University of Kansas researcher documents the impact of the Great Recession on men who lost their breadwinner identify. As researcher Tom Mortenson told me once, men work. It's what we do. And we're lost when we lose that role. From the press release: The acute economic downturn that began in 2008 sometimes is called the "mancession" to reflect its harsher impact on men than women. As recently as last November, 10.4 percent of adult men were unemployed as compared to 8 percent of adult women. But how do unemployed men cope with their shifting domestic roles, especially when they ...


British survey from the National Literacy Trust....


In this study, football comes off as the heavy. I'm no defender of college football programs, but this study seems a bit sketchy to me. This line in the Chronicle summarizes it nicely: "This study clearly has it limitations." Oh yeah....


And it comes from someone who knows something about the subject. From the essay by author Robert Lipsyte: To me and I think to many prospective readers, today's books for boys -- supernatural space-and-sword epics that read like video game manuals and sports novels with preachy moral messages -- often seem like cynical appeals to the lowest common denominator. Boys prefer video games and ESPN to book versions of them. These knockoffs also lack the tough, edgy story lines that allow boys a private place to reflect on the inner fears of failure and humiliation they try so hard to ...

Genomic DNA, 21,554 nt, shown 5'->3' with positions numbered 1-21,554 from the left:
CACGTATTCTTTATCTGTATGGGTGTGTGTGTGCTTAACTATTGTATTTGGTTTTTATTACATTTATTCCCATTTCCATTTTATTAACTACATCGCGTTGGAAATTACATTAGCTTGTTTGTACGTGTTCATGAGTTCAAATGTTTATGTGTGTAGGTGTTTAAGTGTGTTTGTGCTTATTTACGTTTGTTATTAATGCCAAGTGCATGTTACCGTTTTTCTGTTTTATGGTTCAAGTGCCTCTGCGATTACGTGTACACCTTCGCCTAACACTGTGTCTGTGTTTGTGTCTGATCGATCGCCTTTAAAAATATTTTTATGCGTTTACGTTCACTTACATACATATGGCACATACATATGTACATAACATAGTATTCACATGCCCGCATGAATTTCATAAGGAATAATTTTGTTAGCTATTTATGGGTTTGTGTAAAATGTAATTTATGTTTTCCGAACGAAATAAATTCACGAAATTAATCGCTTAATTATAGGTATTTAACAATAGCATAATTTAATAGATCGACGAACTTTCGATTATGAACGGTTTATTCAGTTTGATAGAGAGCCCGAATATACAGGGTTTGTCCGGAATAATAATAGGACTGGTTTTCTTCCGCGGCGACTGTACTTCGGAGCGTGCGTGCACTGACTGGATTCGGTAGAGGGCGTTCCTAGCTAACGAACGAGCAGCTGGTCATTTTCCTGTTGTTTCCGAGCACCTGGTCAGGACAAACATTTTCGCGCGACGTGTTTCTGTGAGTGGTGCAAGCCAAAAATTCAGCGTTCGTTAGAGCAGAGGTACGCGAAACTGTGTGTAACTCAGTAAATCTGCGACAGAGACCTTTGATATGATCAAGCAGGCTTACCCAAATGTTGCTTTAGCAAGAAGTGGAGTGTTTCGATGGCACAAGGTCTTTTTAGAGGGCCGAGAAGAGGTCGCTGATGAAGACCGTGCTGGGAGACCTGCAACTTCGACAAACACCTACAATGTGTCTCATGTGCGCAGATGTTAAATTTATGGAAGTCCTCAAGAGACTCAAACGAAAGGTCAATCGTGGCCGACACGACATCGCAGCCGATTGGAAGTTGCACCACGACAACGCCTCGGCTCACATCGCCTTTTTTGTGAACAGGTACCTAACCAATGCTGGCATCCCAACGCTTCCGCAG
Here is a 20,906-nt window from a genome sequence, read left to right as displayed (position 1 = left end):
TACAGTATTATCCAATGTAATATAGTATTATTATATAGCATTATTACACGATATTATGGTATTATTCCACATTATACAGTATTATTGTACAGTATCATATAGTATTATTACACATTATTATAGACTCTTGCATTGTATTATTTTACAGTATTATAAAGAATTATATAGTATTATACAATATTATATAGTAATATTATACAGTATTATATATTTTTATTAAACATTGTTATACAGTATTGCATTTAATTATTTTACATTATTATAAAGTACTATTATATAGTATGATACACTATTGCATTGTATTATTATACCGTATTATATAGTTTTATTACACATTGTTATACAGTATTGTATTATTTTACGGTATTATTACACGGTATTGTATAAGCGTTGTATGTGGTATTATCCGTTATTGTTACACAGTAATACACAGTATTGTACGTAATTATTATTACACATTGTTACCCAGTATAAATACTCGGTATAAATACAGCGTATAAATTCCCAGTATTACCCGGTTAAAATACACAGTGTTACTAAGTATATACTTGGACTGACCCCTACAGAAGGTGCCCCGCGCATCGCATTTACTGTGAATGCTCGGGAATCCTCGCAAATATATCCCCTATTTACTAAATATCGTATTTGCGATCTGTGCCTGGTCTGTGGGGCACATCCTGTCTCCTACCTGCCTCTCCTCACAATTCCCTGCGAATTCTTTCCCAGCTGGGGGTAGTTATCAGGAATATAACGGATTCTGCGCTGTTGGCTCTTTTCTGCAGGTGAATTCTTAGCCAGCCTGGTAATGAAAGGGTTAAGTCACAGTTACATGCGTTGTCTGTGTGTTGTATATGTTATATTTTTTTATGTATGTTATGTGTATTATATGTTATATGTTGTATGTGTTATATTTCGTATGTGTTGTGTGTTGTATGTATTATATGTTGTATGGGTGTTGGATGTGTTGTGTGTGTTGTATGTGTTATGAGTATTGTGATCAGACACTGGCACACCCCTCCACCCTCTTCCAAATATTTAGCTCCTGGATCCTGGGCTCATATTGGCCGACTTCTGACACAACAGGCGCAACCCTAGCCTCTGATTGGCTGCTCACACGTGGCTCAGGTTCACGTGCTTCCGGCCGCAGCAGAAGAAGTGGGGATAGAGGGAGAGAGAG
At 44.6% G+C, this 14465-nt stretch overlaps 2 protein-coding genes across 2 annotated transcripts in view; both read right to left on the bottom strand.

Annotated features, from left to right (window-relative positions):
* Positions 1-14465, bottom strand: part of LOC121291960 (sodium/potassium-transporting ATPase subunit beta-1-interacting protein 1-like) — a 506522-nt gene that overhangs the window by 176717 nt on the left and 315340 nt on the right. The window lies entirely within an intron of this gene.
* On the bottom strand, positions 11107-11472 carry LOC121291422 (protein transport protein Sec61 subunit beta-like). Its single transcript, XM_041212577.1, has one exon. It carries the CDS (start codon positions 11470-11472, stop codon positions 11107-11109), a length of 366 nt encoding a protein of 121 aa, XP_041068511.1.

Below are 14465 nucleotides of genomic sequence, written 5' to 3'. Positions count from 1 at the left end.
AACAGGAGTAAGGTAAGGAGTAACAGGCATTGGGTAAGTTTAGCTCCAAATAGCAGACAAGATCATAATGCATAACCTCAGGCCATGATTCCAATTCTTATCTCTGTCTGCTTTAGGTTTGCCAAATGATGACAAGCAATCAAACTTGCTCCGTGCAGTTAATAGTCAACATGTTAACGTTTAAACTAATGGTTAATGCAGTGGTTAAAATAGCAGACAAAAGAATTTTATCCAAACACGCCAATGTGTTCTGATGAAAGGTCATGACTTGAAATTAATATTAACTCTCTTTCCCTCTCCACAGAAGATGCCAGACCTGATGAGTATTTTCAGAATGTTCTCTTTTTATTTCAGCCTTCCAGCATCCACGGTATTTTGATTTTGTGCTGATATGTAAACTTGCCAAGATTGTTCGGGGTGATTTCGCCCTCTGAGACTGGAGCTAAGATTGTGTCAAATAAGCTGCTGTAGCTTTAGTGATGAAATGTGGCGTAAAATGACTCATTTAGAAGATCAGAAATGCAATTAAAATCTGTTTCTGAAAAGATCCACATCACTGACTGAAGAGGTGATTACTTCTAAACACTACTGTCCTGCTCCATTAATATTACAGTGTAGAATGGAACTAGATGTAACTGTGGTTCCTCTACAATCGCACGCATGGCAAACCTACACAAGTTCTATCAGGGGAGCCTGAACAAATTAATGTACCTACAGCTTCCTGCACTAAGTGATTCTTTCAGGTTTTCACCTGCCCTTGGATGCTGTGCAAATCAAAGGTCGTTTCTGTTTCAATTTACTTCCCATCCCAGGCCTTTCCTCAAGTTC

It always worries me when the motive stated by parents, as heard in Tampa, is they simply want the sexes separated. But happens when there are no academic gains? The 'distractions' motive is also cited in Houston....


The Economist does a great job sorting through the rapid changes in marriage patterns in Asian countries. Most of the changes are triggered by education trends....


This is what so many males need -- skills that need some post-secondary work, but not necessarily a four-year degree. And yet, too many males aren't getting that message. Sorry about the truncated wsj link. Normally, I wouldn't link this article, but it's an important topic, so even three graphs for those not paying 'dues' to the wsj are still important....


Would be great if it worked....


Appreciate the nod. She knows something about the topic: she wrote the foreword....


Brain researcher Lise Eliot, author of Pink Brain, Blue Brain, takes on the single-sex science. From the piece: Although there is no doubt that boys and girls have different interests which shape how they respond to different academic subjects, neuroscientists have had great difficulty identifying meaningful differences between boys' and girls' neural processing - even for learning to read, which has been the most studied to date. And although research shows that men and women - not boys and girls - tend towards different self-professed learning styles, there is no evidence that teaching specifically geared to such differences is actually ...


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